An effort is underway at the Capitol to restore some controls over how the cable industry operates in Wisconsin.
Legislation signed into law just two years ago drastically deregulated the cable industry, which supporters said would help to bring competition and lower prices to Wisconsin consumers. The measure allowed video providers to negotiate statewide franchise agreements, rather than negotiating with each community where they want to have a presence.
However, UW-Madison telecommunications professor Barry Orton says that hasn’t happened. He says rates have continued to go up and the bill has allowed companies to cherry pick new areas for service, leaving those in rural or underdeveloped areas still with few options.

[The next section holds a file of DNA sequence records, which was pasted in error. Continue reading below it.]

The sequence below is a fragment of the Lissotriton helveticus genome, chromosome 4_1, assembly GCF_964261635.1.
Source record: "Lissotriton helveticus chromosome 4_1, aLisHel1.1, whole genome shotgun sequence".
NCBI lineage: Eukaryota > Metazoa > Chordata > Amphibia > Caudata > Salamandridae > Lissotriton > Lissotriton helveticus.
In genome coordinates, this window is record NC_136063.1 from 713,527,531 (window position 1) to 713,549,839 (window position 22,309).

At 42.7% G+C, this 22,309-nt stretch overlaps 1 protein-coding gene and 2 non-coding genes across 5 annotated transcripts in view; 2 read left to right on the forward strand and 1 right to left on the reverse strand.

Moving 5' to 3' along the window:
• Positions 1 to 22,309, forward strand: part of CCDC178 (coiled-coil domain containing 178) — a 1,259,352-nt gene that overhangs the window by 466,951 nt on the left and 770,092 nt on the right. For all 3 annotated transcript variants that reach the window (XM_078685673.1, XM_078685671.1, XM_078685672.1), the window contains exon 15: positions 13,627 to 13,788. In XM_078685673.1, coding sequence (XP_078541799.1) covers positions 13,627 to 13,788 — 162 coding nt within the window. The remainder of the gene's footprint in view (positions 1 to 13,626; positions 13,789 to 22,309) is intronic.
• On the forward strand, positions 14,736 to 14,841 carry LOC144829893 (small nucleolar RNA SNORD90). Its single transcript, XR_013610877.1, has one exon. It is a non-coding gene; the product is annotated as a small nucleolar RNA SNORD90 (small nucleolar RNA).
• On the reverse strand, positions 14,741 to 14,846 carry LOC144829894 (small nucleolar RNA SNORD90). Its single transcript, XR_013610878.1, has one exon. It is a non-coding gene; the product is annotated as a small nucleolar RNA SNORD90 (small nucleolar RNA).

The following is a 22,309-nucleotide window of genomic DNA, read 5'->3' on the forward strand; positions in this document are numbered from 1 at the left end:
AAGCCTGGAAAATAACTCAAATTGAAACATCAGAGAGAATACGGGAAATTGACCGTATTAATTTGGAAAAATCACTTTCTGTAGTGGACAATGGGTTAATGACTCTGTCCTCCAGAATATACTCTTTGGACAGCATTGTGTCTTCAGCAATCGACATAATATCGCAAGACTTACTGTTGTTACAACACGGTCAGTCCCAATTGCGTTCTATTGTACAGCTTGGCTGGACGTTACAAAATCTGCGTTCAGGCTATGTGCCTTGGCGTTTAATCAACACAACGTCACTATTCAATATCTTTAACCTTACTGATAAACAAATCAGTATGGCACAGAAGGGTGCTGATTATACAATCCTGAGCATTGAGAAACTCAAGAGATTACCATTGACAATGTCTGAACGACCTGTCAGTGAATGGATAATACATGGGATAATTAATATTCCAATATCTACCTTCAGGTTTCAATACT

Legislation at the Capitol would roll back some of the changes approved by lawmakers in 2007. Orton says it would restore some local government control, give funding back to public access channels, and allow the Public Service Commission to regulate cable providers. The Department of Financial Institutions currently has control over franchise agreements, but Orton says they’re powers are basically limited to collecting complaints instead of resolving them. He says the PSC has the knowledge and the staff needed to help protect consumers.
The cable industry is already lashing out at the bill, arguing it would make it harder for them to do business in Wisconsin.
Wisconsin Cable Communication Association Executive Director Tom Moore says prices have gone up because the cost of programming has gone up. He says the bill also ignores one of the biggest competitors facing providers right now by not adding regulations for satellite TV providers. Industry estimates have satellite TV in 35-percent of Wisconsin homes, but the industry faces few state regulations or fees.
The legislation is expected to receive a Capitol hearing in the coming months.